Posted by: Waheeda Harris | October 2, 2012

The sculpture connection

I do believe in the power of art to connect us – whether its the creativity of the artist or a recognized image – art can make us feel part of the same community.

As travellers we often leave things behind – whether its a book or a map or passing on information through social media, we want to share, help, inform and have a conversation even if its not face to face.

One of my favourite exchanges is something that doesn’t really communicate something other than I was there – a bit more sophisticated version – via the inuksuk.

An inuksuk is a stone landmark, originally done by tribes people of the Arctic. Non Inuit are most familiar with the stacking of stones to resemble a human figure, but there are many variations.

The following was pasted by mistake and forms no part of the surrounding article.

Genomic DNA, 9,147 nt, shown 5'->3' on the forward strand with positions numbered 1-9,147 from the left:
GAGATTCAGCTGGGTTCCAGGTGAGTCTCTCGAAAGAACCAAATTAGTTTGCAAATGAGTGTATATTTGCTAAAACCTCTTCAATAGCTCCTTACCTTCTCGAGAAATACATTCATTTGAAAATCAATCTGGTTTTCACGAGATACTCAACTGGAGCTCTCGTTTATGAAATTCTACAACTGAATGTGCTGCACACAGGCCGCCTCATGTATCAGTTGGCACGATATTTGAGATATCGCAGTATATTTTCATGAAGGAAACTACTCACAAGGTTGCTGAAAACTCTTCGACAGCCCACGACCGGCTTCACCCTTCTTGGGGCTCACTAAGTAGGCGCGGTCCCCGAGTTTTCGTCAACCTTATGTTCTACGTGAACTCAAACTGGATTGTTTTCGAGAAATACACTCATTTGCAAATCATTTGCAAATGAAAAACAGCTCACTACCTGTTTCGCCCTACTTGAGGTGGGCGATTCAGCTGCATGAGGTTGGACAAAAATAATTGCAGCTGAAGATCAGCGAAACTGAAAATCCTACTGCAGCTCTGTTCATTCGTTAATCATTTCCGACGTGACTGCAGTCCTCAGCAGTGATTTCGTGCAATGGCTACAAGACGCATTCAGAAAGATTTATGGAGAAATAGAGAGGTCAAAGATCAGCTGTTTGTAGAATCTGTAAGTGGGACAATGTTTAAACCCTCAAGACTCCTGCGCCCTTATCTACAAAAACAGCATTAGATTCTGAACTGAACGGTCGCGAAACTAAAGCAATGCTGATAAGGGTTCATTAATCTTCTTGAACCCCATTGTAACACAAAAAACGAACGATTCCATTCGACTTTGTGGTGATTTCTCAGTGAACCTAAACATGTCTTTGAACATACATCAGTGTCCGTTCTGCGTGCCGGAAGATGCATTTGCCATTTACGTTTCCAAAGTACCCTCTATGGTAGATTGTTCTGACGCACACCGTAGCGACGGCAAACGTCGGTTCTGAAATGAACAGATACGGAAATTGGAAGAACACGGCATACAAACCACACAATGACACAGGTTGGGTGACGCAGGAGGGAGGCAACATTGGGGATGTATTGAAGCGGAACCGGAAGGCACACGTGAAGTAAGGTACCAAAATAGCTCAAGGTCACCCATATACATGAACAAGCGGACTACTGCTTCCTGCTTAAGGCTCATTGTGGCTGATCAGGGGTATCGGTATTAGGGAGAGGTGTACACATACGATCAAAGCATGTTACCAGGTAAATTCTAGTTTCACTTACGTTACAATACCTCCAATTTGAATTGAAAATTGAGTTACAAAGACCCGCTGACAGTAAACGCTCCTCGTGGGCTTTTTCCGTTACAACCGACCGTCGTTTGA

Yet so when we see an inuksuk in Canada, especially in southern Canada, we know its probably done by non-Aboriginal people, but its a way of saying hello – of making a connection, without saying a word.

So as I saw this small inuksuk on the shores of Georgian Bay near Cabot Head Lighthouse, I smiled, knowing that someone had been here and taken the time to stack the stones and send a message.

Is the message a hello or a I was here? Was it done the same day or weeks ago? It leaves you with questions, but in the best possible way – to encourage a traveller to continue the conversation.

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